How Does it Impact Dance?
Essentially Biomechanics is the science of movement techniques and, as such, tends to be most utilized in sports where technique is a dominant factor rather than the physical structure or physiological capacities.
Biomechanics incorporates a detailed analysis of dance movements to minimize the risk of injury and improve sports performance. The following are some of the areas where biomechanics is applied, to either support the performance of athletes or solve issues in sport or exercise:
- The identification of optimal technique for enhancing dance performance in terms of linear and angular movement
- The analysis of body loading to determine the safest method for performing a particular dance movement
- The assessment of muscular recruitment and joint loading
- The analysis of dance and exercise equipment e.g., shoes, surfaces and costumes.
Isaac Newton’s Laws of Motion
Newton’s motion laws are vital for understanding how our bodies move through space and what influences that movement. There are four laws, and the main concepts that are core to those laws are mass and force. The laws describe in a nutshell how an object that has mass or weight can move around in space as a result of the forces applied to it.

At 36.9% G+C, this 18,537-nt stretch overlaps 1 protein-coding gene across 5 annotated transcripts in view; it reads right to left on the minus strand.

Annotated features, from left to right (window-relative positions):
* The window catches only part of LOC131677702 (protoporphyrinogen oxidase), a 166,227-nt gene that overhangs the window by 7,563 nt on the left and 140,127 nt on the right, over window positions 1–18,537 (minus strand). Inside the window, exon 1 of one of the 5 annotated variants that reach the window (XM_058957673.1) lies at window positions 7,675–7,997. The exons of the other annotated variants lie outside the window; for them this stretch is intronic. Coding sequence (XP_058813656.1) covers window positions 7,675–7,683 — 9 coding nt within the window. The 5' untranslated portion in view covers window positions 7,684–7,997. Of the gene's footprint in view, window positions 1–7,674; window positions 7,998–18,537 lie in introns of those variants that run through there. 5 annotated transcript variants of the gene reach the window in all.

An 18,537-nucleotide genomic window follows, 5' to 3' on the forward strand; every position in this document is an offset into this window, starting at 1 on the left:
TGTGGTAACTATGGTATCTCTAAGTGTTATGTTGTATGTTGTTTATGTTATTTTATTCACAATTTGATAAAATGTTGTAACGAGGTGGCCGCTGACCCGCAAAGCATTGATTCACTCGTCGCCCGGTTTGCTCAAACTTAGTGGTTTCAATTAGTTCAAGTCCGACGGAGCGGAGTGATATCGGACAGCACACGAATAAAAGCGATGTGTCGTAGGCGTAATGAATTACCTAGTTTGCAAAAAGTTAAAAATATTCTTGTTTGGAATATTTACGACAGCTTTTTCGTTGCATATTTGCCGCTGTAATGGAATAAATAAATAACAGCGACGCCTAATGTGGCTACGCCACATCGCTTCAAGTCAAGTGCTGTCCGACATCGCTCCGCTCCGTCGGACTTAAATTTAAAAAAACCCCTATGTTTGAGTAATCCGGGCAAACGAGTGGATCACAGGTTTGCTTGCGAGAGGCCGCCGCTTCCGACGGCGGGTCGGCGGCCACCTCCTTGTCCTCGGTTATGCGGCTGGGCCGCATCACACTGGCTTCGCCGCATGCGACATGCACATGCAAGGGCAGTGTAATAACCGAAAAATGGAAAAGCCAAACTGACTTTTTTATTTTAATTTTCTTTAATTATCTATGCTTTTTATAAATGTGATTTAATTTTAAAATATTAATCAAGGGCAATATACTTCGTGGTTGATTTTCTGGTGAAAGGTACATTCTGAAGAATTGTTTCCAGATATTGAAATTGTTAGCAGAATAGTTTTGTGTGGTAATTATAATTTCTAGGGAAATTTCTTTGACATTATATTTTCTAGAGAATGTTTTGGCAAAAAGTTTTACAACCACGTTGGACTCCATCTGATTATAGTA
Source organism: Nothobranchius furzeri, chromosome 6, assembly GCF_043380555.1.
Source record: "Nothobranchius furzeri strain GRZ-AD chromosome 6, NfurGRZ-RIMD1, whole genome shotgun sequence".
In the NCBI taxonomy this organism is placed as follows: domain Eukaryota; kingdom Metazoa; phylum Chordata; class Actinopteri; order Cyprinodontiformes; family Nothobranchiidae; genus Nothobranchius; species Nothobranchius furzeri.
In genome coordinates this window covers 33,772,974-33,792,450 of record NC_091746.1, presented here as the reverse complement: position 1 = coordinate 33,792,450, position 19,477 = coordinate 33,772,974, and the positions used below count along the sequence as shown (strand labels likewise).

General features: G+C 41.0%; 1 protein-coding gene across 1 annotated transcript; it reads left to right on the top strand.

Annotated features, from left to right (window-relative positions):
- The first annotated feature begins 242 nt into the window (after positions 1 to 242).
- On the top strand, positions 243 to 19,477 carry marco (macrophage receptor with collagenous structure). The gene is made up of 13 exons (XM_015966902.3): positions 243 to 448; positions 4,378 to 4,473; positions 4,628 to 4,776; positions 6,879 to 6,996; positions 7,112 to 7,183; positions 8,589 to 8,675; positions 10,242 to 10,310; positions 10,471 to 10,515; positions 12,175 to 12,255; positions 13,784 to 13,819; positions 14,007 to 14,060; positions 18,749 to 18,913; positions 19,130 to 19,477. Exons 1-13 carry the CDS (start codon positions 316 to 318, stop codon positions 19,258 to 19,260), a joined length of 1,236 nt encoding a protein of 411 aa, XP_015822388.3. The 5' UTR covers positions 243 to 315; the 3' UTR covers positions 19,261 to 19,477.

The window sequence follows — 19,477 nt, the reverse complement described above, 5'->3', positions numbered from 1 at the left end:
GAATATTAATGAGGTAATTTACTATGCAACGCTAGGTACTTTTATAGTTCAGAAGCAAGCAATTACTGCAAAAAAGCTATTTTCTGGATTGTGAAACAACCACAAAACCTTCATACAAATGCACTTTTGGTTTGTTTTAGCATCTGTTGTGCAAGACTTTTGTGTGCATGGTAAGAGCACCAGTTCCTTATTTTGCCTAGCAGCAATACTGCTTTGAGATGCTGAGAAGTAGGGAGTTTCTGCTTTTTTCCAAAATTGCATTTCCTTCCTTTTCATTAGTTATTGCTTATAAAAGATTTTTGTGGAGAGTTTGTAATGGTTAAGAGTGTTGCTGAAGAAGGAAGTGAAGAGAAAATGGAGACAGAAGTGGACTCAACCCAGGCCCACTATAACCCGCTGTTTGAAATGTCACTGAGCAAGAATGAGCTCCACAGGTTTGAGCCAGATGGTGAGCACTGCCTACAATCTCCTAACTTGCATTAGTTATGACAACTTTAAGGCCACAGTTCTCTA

In our case- a dancer has a mass/ weight, and we move. The only way we can move in dance is through internal or external forces. Internal being our muscles, and external being gravity, the floor, or our partner.
1st Law- Inertia
Isaac Newton's First Law of inertia explains that for the dancer to move we need some force to act on the dancer's body for it to move.
It also states that objects tend to resist changes in their state of motion. An object in motion will tend to stay in motion, and an object at rest will tend to stay at rest unless acted upon by a force.
Example - The body of a dancer who dances scattered chasses around the floor will tend to want to retain that motion unless muscular forces can overcome this inertia and either transition to another step, change direction or stop. Similarly, a skater gliding on ice will continue gliding with the same speed and in the same direction, barring an external force's action.
2nd Law- Acceleration
Newton's Second Law precisely explains how much motion a force creates. The acceleration (the tendency of an object to change speed or direction) an object experiences is proportional to the force's size and inversely proportional to the object's mass.
Force= Mass x Acceleration (F = ma)
Example - When a ball is thrown, kicked, or struck, it tends to travel in the direction of the applied force's line of action. Similarly, the greater the amount of force applied, the greater the speed the ball has.
Suppose a dancer improves leg strength through training while maintaining the same body mass. In that case, they will have an increased ability to accelerate the body using the legs, resulting in better agility and speed. This also relates to the ability to rotate segments, as mentioned above.
3rd Law- Action and Reaction